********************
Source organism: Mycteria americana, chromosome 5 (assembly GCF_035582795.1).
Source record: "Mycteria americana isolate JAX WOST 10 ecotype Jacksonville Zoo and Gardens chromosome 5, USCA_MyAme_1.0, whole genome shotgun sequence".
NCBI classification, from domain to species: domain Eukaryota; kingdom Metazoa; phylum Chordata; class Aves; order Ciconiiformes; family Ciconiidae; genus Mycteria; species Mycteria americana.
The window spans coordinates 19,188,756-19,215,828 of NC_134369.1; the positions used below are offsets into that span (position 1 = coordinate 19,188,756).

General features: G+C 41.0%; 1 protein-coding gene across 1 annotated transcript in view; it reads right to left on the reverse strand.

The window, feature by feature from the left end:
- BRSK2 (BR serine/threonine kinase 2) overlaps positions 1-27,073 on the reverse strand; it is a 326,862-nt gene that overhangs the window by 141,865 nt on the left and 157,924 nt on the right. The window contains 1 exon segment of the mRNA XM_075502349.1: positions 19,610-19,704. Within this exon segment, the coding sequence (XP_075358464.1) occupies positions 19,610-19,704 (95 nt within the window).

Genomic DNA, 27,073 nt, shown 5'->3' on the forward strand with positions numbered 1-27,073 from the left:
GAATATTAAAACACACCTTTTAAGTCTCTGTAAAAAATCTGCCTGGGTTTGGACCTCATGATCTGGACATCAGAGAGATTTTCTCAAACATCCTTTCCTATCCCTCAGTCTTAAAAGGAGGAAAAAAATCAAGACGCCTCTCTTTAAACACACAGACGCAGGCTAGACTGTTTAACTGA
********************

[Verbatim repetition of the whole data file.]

Source organism: Mycteria americana, chromosome 5 (assembly GCF_035582795.1).
Source record: "Mycteria americana isolate JAX WOST 10 ecotype Jacksonville Zoo and Gardens chromosome 5, USCA_MyAme_1.0, whole genome shotgun sequence".
NCBI classification, from domain to species: domain Eukaryota; kingdom Metazoa; phylum Chordata; class Aves; order Ciconiiformes; family Ciconiidae; genus Mycteria; species Mycteria americana.
The window spans coordinates 19,188,756-19,215,828 of NC_134369.1; the positions used below are offsets into that span (position 1 = coordinate 19,188,756).

General features: G+C 41.0%; 1 protein-coding gene across 1 annotated transcript in view; it reads right to left on the reverse strand.

The window, feature by feature from the left end:
- BRSK2 (BR serine/threonine kinase 2) overlaps positions 1-27,073 on the reverse strand; it is a 326,862-nt gene that overhangs the window by 141,865 nt on the left and 157,924 nt on the right. The window contains 1 exon segment of the mRNA XM_075502349.1: positions 19,610-19,704. Within this exon segment, the coding sequence (XP_075358464.1) occupies positions 19,610-19,704 (95 nt within the window).

Genomic DNA, 27,073 nt, shown 5'->3' on the forward strand with positions numbered 1-27,073 from the left:
GAATATTAAAACACACCTTTTAAGTCTCTGTAAAAAATCTGCCTGGGTTTGGACCTCATGATCTGGACATCAGAGAGATTTTCTCAAACATCCTTTCCTATCCCTCAGTCTTAAAAGGAGGAAAAAAATCAAGACGCCTCTCTTTAAACACACAGACGCAGGCTAGACTGTTTAACTGA